We are obsessed with knowing. We demand answers to all our questions and confusions, answers to even the as-yet unanswerable. And, we demand that we find answers quickly, to save us from having to sit in the unknown. We’re taught from the earliest age that not knowing is bad, we’re bad, or at least not as good if we don’t know. When I was young, I remember turning away from certain careers because I couldn’t figure out how to do them before I had started doing them. We feel shame and inadequacy for not knowing, revealing a vulnerability that, while natural and legitimate, still makes us feel weak or defective, anxious for exposing our ignorance. We expect ourselves to know before we’ve even learned or experienced much of anything. As a result, we fake knowing, come up with answers that we haven’t earned and don’t really know, and thus end up feeling like and being imposters in our own lives.
Most of us learn early, as young children, that we’re supposed to know—supposed to be on top of life, understand it, control it, make it go our way. We’re supposed to have a plan and if we don’t, there’s something wrong with us; we need to work and try harder. When we don’t know, we feel vulnerable and unprepared; we’re failing at be one step ahead of life.
When we know the answers we feel safe and most importantly, in control. We have a plan, an idea, a certainty of mind. We are in charge. We’re most content when the mind is leading the way forward with a plan of action, a plan of its own making and certainty.
Furthermore, having the answers allows us to dodge out on the present moment, which is another one of our favorite pursuits. When we know the answers, have it all wrapped up if you will, we no longer have to be in the present moment; we don’t have to remain open to the ever-changing conditions and experiences that might guide our way. Once we know, we can turn away from now; our path is paved even if life changes that path or us as we go. We’re sticking with the plan; we’ve got the map so we can throw away the path. Knowing allows us to stop paying attention to what’s actually happening, the place where we actually are. Paying attention, staying fluid, is not needed because our mind has decided what is so and what will be. Thankfully, we’re done with now.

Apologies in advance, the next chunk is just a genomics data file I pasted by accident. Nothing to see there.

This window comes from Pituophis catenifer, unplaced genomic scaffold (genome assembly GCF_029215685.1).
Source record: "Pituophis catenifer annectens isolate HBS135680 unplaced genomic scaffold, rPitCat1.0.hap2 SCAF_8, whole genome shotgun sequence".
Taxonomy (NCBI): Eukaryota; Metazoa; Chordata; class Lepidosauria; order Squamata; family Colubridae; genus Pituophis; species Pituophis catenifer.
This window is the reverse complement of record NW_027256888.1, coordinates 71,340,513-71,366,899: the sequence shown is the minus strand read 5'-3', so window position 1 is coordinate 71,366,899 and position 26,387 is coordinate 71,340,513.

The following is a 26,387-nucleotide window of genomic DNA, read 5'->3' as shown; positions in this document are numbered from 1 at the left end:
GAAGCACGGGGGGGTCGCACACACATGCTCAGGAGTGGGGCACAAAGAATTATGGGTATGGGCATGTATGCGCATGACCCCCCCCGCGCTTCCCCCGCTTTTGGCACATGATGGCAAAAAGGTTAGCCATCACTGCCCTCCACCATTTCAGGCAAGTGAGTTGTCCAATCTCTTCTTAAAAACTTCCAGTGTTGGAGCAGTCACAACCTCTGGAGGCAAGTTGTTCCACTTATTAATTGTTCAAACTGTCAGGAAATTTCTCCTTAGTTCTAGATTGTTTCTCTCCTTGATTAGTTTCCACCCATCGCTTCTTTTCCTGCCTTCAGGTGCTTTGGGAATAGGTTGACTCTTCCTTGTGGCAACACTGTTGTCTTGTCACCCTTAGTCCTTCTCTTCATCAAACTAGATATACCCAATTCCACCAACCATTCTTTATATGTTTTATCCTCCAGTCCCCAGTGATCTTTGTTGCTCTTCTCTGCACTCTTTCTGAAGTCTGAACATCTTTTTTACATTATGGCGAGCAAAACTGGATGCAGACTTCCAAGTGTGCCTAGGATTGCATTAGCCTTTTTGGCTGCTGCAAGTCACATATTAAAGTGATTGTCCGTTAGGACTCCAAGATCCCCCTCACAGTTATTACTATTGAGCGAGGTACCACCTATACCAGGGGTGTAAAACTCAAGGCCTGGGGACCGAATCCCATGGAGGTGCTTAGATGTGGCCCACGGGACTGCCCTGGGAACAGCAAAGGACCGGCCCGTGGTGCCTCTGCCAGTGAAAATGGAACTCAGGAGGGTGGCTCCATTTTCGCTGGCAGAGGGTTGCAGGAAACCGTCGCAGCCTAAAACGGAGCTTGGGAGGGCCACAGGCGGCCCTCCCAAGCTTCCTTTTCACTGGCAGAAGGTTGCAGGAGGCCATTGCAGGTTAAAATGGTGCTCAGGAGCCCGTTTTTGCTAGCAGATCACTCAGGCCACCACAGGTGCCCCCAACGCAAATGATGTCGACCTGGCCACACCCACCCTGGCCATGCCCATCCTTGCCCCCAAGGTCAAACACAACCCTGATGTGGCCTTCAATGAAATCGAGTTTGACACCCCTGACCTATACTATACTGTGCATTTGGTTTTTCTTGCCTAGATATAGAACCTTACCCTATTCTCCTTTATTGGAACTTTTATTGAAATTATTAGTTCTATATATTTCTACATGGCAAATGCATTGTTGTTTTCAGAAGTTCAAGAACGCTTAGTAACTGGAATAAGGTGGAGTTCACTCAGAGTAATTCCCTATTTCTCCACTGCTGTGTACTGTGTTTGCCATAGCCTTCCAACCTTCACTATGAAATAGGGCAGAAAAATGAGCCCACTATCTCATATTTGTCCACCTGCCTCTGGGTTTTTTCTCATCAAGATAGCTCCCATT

Most of the answers we come up with, particularly the ones that we rush into before really knowing, come from the mind, not the heart, gut, experience, or our deepest wisdom. We think our way into knowing. And, we feel more comfortable when the mind, the thinker, is in charge; we are most comfortable when we are a separate entity, a little head doing life. From its throne, the mind comes up with the answers and then steers our body and spirit around according to its plan, regardless of whether its plan matches our deeper truth.
What we’re really afraid of is to be in life, in step with it and not a step ahead of it, trying to control the way (as if we could). We’re afraid to leave life open, unresolved, to let life reveal its answers as we go, to be present in our life and not outside it, managing it, controlling it. We’re afraid to be vulnerable and not in charge, to surrender to the mystery of what we can’t yet know and may never know. When we live in the questions and stop trying to know what we don’t know, we’re choosing to pay attention to what’s happening now, our experience, and the choices we want to make given these truths. We’re agreeing to discover rather than know, based on what’s actually arising—not our predetermined idea of it; we’re forming a handshake with our experience, relaxing the reins and letting life show us the way. When we stop trying to know everything, we’re reassigning the CEO role in our life—from the mind to life itself, the truth, our experience, not the mind—whatever you want to call it, which can only tell us what we need to know as we go, and only if we will humble ourselves and listen. Living in the question, in essence, involves a shift from knowing to listening.